Moxon Architects completes transformation of Aberdeenshire Council HQ
Moxon Architects has completed the restoration of two central civic buildings in the fishing port of Fraserburgh to form a single unified headquarters building for Aberdeenshire Council.
As the flagship scheme of the Fraserburgh 2021 Townscape Heritage and Conservation Area Regeneration Scheme, the principle objectives of the project were to restore the existing Town House at 1-3 Saltoun Square, rehabilitate the derelict police station, and make both buildings more accessible to the public, reinvigorating this key part of the town centre and acting as a catalyst for future and ongoing restoration work.
The project also provides an exemplar for reinstatement of original architectural detail in the town centre, which is characterised by sheer sided fish processing sheds ranked up against the handsome masonry architecture of its 19th Century heyday.
As a crucial anchor within the Town Centre Conservation Area, the Town House has been extensively restored and simultaneously expanded into the adjacent and formerly dilapidated police station, significantly increasing capacity. A third component, a new build contemporary extension to the rear, clad in a veil of corten steel, performs the function of binding these two existing buildings together, serving as both a means of unencumbered access to all levels and a new ‘front of house’ to council services.
Meeting accommodation for public and council use with a range of supporting facilities are incorporated into the extension as well as much improved vertical and horizontal circulation, relieving pressure on the existing buildings and allowing them to become more efficient and welcoming to the community.
The new extension forms a bold rectilinear volume to the rear of the existing buildings. The use of weathering steel and curtain walling allow the extension to be visually distinct from the original buildings whilst providing views through to the original masonry, enhancing the existing building, without obscuring it.
Crucially, the extension addresses both the harbour area that can be seen from the top of the building; providing a direct material reference in terms of colour, texture and pattern to the defining industry of the town; and the public housing of North Braeheads for which it provides a newly active frontage, enlivened by the movement of building users and the layering of reflection, shadow and light.
Designed in 1853 by architect Thomas Mackenzie, the Town House already housed the council chambers and is particularly admired for its domed rotunda - supported on Corinthian columns - and its sandstone exterior, unusual for a civic building in the town.
Many of the original mouldings had lost definition over the course of the last 150 years in the harsh maritime environment; something the architects endeavoured to conserve and restore. Working alongside conservation architect Alan S Marshall and through precise and methodical conservation work the worst affected sandstone blocks have therefore been catalogued, drawn and replaced with matching stone from the Spynie Quarry in Elgin. The same care and attention to provenance and detail has been employed on the restoration of the building’s prominent rotunda, statuary and external joinery.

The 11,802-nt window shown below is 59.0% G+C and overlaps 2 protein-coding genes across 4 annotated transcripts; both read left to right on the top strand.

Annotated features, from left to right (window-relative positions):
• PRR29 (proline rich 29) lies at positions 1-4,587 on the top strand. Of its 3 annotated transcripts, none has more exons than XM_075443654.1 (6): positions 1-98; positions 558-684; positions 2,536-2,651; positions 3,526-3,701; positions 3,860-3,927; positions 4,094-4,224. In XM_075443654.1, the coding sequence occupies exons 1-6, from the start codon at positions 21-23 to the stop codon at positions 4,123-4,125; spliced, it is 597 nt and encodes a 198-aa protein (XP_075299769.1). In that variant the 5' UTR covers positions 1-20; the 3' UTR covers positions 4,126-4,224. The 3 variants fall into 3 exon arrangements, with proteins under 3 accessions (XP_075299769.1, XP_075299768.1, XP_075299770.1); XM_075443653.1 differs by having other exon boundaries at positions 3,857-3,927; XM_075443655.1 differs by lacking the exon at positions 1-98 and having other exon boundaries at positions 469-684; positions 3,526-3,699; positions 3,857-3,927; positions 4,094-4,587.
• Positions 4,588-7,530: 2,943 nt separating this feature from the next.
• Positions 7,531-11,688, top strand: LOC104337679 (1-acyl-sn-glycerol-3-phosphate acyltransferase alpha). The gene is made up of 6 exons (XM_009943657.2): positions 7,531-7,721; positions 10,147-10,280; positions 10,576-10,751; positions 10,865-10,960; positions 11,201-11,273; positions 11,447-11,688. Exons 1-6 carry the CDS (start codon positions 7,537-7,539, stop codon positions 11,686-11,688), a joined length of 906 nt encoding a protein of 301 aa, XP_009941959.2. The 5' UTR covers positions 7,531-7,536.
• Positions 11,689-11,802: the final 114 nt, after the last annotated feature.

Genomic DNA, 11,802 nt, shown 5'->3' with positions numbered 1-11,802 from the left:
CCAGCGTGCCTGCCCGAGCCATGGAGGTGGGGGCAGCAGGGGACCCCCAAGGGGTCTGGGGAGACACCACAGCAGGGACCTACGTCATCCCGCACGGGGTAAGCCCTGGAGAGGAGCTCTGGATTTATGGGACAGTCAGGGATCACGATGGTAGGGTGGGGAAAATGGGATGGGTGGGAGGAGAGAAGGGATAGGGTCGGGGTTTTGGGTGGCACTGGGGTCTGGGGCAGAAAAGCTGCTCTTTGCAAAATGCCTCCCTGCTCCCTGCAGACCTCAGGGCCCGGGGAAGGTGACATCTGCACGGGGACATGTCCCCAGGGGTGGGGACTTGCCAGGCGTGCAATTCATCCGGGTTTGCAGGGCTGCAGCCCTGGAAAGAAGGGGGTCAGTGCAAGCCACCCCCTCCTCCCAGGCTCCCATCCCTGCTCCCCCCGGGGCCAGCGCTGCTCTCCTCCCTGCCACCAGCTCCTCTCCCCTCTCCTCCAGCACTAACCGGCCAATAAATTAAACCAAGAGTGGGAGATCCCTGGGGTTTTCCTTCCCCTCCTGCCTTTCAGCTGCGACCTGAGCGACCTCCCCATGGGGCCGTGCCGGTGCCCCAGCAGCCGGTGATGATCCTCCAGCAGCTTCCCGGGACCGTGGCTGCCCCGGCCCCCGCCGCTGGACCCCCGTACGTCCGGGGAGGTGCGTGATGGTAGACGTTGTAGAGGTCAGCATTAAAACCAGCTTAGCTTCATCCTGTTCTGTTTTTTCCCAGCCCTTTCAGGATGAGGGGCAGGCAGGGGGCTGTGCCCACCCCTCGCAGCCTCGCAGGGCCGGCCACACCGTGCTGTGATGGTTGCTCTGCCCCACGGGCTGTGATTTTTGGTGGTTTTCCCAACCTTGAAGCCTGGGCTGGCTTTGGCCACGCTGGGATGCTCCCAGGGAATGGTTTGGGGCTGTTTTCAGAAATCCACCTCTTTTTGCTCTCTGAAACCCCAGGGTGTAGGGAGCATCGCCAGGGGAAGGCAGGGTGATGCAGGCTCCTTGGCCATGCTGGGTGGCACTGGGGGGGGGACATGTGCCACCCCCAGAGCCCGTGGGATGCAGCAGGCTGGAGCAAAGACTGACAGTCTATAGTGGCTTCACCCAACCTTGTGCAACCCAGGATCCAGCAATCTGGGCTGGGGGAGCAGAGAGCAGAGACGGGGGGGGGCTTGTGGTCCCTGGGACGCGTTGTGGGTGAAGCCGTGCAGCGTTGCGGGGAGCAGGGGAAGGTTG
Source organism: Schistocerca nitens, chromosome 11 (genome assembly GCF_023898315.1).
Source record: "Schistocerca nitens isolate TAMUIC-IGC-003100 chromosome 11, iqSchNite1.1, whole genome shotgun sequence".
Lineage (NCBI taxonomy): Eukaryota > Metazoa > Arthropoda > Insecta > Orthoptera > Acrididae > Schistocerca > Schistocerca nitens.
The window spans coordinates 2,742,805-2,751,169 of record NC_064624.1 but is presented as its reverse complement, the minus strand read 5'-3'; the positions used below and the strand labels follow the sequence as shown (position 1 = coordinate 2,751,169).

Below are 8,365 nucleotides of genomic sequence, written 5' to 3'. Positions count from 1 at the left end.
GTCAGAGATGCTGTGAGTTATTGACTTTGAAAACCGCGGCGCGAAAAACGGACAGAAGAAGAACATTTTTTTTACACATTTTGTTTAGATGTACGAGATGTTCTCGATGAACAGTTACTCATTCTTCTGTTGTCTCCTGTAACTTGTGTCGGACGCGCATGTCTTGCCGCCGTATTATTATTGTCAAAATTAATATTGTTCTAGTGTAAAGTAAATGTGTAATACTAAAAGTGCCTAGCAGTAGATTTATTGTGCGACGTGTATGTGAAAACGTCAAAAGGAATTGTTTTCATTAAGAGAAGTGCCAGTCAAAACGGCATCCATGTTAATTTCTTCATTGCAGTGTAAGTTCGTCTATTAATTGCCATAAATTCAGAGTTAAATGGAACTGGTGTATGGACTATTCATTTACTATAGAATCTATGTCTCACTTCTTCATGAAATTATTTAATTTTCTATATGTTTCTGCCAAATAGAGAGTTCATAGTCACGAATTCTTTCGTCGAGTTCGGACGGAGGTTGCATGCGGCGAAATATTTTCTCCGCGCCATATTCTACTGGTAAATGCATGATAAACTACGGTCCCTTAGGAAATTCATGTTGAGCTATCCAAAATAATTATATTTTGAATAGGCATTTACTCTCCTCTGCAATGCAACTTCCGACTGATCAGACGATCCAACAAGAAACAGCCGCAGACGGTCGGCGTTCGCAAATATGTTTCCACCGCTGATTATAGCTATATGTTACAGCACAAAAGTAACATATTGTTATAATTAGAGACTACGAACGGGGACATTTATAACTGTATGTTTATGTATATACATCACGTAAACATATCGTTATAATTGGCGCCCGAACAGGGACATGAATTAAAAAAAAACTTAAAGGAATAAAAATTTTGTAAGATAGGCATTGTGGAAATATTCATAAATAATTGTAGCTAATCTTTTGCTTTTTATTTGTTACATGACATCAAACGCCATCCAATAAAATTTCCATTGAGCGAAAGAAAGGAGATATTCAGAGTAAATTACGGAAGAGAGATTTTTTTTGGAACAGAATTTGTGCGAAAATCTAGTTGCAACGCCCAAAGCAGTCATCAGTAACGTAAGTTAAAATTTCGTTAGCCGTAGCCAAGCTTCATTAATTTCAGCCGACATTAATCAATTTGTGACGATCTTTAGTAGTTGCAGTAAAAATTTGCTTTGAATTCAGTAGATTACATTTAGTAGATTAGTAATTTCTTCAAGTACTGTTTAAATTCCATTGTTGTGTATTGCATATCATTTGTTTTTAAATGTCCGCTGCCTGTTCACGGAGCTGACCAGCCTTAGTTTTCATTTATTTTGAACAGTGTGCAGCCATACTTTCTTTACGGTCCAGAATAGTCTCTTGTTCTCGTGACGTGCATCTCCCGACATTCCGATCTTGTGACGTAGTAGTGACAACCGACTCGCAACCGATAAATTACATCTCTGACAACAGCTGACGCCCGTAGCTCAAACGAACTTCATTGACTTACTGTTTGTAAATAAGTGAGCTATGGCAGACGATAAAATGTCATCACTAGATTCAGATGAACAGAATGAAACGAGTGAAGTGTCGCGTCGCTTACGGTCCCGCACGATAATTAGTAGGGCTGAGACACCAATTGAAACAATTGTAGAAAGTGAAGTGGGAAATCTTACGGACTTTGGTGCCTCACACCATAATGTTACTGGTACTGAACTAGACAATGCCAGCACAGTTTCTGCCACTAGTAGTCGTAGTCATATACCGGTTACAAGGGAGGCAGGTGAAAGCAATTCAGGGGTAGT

On the interior, the building has been repaired where the original fabric remained, and stripped back to the masonry where compromised beyond salvage. New and restored interior linings and details have been finished uniformly in white, emphasising the delicacy of restored mouldings and original patterned lincrusta wall coverings.
The combined complex of buildings has become the Faithlie Centre; after the original Scots name of the town; bringing together the Council Chamber, Public Service Point, Housing and Financial Services, Registrar’s Office and dedicated interview rooms into one accessible facility. In addition, a community enterprise suite has been incorporated into the building – providing a much-needed resource for start-up companies in support of local economic diversification.
Ben Addy, managing director at Moxon Architects, said: “We are delighted to have completed a project that we hope will enrich the life and communication of civic Fraserburgh. It has been a great pleasure to work with these fine buildings and to help them to meet needs of the 21st Century. They are highly valued and we hope that our interventions will ensure that they have many years of useful life to come.”
Jim Savege, chief executive of Aberdeenshire Council, said: “The Faithlie Centre is the centrepiece of our £5.6 million scheme to revamp the distinctive heritage assets of Fraserburgh. This building is about more than the physical attributes and will reach out to connect the community of Fraserburgh with the best in Enterprise Development globally, strengthening the pipeline of new businesses.
“It will inspire the community to see assets in a new way and provides confidence to residents and investors in the town and the town centre that Fraserburgh can punch above its weight. Fraserburgh is defined by its unique geography and the Faithlie Centre is a beacon to a proud heritage and a confident and successful future for the people of the town.”
The overall development was funded by Historic Environment Scotland, the Heritage Lottery Fund, Scottish Government Regeneration Capital Grant Fund and Aberdeenshire Council.